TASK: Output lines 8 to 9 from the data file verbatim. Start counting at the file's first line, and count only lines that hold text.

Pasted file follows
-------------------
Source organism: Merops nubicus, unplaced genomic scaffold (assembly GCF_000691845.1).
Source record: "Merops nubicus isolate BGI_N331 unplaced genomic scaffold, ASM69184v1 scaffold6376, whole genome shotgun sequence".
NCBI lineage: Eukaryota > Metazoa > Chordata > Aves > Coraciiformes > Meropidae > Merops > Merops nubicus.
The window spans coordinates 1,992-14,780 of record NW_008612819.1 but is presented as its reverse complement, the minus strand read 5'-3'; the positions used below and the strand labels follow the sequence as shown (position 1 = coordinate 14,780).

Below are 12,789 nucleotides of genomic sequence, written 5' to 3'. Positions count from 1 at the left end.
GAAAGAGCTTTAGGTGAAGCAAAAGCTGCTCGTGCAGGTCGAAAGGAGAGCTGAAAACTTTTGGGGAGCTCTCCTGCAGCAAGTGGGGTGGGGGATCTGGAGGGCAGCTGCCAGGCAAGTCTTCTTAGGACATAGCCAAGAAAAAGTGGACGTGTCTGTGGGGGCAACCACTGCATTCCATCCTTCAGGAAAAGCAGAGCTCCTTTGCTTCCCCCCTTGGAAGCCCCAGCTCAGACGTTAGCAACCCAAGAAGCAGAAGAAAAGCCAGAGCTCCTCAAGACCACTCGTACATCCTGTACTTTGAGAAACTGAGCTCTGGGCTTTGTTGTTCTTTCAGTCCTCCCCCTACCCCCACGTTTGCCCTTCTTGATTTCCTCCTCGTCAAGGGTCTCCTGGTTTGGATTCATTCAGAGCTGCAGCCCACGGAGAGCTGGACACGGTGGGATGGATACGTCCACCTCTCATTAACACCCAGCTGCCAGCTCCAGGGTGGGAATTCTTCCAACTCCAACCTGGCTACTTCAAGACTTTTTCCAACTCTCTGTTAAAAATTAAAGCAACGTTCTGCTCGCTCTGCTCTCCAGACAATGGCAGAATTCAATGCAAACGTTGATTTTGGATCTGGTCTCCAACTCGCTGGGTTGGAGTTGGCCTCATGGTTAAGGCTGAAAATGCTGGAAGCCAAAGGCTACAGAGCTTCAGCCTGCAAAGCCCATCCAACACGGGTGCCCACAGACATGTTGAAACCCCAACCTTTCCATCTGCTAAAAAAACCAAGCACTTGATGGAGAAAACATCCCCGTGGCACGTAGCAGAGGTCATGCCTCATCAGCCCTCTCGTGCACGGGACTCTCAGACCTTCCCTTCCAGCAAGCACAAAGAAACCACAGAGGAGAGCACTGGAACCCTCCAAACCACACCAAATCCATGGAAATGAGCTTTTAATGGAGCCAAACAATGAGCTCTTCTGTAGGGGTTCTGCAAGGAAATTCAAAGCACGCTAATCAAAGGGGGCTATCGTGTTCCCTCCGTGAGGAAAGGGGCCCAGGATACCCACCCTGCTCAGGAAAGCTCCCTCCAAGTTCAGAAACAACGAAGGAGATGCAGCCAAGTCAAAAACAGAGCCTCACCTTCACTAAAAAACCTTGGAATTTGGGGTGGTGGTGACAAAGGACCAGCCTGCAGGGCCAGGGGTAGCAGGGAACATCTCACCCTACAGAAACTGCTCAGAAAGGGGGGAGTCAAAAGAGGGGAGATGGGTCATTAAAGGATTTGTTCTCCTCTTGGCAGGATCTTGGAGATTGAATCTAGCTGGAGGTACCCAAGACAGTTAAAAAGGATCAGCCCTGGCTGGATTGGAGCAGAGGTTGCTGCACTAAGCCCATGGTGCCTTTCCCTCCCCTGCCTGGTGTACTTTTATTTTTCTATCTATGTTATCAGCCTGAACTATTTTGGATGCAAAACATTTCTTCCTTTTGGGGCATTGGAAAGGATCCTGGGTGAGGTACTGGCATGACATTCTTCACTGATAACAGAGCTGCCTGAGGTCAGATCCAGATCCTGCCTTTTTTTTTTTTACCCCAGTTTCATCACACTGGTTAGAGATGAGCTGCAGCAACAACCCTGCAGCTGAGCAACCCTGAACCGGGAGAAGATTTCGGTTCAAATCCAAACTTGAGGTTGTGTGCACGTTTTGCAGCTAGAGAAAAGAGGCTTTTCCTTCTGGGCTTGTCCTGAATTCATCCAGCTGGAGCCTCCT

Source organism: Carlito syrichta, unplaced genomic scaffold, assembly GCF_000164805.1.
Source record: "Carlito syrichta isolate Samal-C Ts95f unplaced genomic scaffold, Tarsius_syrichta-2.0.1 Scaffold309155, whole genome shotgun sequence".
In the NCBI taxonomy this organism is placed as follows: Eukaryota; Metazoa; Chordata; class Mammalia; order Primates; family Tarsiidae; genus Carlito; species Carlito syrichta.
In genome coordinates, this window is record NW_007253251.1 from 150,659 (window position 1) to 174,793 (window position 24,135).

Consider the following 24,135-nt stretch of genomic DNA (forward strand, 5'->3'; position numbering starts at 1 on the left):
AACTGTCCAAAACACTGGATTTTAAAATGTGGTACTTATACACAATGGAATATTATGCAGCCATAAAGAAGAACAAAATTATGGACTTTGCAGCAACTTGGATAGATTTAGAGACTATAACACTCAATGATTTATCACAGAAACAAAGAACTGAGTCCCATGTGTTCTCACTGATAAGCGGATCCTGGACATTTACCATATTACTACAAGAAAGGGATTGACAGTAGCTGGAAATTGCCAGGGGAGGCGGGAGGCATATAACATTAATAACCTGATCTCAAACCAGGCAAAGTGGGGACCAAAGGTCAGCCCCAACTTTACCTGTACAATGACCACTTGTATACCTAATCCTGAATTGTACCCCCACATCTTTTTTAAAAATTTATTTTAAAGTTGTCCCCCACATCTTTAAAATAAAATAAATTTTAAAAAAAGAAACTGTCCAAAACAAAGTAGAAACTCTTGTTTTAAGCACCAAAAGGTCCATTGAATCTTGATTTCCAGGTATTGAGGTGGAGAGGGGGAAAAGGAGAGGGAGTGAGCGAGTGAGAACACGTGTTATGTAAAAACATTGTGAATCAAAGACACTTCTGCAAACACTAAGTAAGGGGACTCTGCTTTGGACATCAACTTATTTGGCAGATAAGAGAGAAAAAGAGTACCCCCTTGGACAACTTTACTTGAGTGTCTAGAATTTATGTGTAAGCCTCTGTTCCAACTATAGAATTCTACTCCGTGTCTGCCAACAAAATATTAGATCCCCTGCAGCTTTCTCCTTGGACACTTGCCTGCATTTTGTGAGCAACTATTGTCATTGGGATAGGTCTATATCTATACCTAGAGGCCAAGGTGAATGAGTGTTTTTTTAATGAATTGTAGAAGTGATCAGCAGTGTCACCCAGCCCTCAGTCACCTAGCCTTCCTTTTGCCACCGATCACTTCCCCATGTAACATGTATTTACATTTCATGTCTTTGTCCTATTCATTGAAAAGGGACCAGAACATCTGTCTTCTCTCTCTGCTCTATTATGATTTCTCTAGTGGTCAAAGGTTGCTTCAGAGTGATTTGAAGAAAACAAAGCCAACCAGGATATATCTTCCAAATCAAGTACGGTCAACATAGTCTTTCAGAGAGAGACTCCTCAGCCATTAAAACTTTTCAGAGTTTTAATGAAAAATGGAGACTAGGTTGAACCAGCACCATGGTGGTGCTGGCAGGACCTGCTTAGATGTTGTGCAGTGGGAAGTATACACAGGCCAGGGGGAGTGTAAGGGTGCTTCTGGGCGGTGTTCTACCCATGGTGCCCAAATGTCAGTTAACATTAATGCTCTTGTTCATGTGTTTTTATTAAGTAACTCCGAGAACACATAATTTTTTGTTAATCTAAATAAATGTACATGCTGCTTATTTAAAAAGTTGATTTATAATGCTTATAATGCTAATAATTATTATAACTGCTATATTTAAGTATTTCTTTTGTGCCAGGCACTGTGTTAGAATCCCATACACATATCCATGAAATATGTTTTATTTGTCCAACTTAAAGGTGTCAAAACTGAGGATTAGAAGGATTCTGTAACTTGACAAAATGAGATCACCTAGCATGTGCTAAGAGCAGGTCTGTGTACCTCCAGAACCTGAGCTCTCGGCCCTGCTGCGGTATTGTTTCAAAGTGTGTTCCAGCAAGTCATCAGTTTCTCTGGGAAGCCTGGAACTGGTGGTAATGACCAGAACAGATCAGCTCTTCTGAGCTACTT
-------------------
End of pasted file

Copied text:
Source record: "Carlito syrichta isolate Samal-C Ts95f unplaced genomic scaffold, Tarsius_syrichta-2.0.1 Scaffold309155, whole genome shotgun sequence".
In the NCBI taxonomy this organism is placed as follows: Eukaryota; Metazoa; Chordata; class Mammalia; order Primates; family Tarsiidae; genus Carlito; species Carlito syrichta.